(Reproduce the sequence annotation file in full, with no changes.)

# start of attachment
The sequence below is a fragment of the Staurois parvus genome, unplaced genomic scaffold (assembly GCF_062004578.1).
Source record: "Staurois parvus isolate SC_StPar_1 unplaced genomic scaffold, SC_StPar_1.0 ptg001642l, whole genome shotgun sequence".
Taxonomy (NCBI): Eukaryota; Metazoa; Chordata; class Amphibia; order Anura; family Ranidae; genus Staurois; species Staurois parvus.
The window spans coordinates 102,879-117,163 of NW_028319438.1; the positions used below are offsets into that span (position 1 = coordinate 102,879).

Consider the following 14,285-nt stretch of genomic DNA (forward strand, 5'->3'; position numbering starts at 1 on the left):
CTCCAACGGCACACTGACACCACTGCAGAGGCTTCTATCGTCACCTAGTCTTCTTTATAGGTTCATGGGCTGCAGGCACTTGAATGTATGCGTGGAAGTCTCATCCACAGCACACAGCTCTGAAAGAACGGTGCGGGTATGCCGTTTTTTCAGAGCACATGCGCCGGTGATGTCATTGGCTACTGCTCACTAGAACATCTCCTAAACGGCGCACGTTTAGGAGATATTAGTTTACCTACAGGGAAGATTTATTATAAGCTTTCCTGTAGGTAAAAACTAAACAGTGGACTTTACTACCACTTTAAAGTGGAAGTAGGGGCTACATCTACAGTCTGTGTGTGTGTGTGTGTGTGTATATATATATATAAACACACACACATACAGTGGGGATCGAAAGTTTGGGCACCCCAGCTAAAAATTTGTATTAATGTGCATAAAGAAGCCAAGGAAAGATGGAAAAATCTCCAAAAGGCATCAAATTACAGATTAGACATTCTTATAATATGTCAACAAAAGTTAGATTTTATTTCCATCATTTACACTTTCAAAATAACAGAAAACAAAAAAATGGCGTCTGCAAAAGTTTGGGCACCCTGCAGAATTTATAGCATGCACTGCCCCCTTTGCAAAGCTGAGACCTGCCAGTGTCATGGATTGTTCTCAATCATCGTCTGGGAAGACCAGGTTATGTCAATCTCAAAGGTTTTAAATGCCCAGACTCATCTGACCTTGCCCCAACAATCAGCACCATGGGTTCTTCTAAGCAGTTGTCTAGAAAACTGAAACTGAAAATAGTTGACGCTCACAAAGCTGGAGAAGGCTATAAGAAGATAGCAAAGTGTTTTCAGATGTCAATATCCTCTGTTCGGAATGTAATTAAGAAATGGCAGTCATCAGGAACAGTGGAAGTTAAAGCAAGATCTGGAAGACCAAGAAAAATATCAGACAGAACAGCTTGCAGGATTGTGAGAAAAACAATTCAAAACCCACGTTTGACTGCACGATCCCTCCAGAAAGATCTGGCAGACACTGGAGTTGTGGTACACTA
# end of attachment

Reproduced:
The sequence below is a fragment of the Staurois parvus genome, unplaced genomic scaffold (assembly GCF_062004578.1).
Source record: "Staurois parvus isolate SC_StPar_1 unplaced genomic scaffold, SC_StPar_1.0 ptg001642l, whole genome shotgun sequence".
Taxonomy (NCBI): Eukaryota; Metazoa; Chordata; class Amphibia; order Anura; family Ranidae; genus Staurois; species Staurois parvus.
The window spans coordinates 102,879-117,163 of NW_028319438.1; the positions used below are offsets into that span (position 1 = coordinate 102,879).

Consider the following 14,285-nt stretch of genomic DNA (forward strand, 5'->3'; position numbering starts at 1 on the left):
CTCCAACGGCACACTGACACCACTGCAGAGGCTTCTATCGTCACCTAGTCTTCTTTATAGGTTCATGGGCTGCAGGCACTTGAATGTATGCGTGGAAGTCTCATCCACAGCACACAGCTCTGAAAGAACGGTGCGGGTATGCCGTTTTTTCAGAGCACATGCGCCGGTGATGTCATTGGCTACTGCTCACTAGAACATCTCCTAAACGGCGCACGTTTAGGAGATATTAGTTTACCTACAGGGAAGATTTATTATAAGCTTTCCTGTAGGTAAAAACTAAACAGTGGACTTTACTACCACTTTAAAGTGGAAGTAGGGGCTACATCTACAGTCTGTGTGTGTGTGTGTGTGTGTATATATATATATAAACACACACACATACAGTGGGGATCGAAAGTTTGGGCACCCCAGCTAAAAATTTGTATTAATGTGCATAAAGAAGCCAAGGAAAGATGGAAAAATCTCCAAAAGGCATCAAATTACAGATTAGACATTCTTATAATATGTCAACAAAAGTTAGATTTTATTTCCATCATTTACACTTTCAAAATAACAGAAAACAAAAAAATGGCGTCTGCAAAAGTTTGGGCACCCTGCAGAATTTATAGCATGCACTGCCCCCTTTGCAAAGCTGAGACCTGCCAGTGTCATGGATTGTTCTCAATCATCGTCTGGGAAGACCAGGTTATGTCAATCTCAAAGGTTTTAAATGCCCAGACTCATCTGACCTTGCCCCAACAATCAGCACCATGGGTTCTTCTAAGCAGTTGTCTAGAAAACTGAAACTGAAAATAGTTGACGCTCACAAAGCTGGAGAAGGCTATAAGAAGATAGCAAAGTGTTTTCAGATGTCAATATCCTCTGTTCGGAATGTAATTAAGAAATGGCAGTCATCAGGAACAGTGGAAGTTAAAGCAAGATCTGGAAGACCAAGAAAAATATCAGACAGAACAGCTTGCAGGATTGTGAGAAAAACAATTCAAAACCCACGTTTGACTGCACGATCCCTCCAGAAAGATCTGGCAGACACTGGAGTTGTGGTACACTA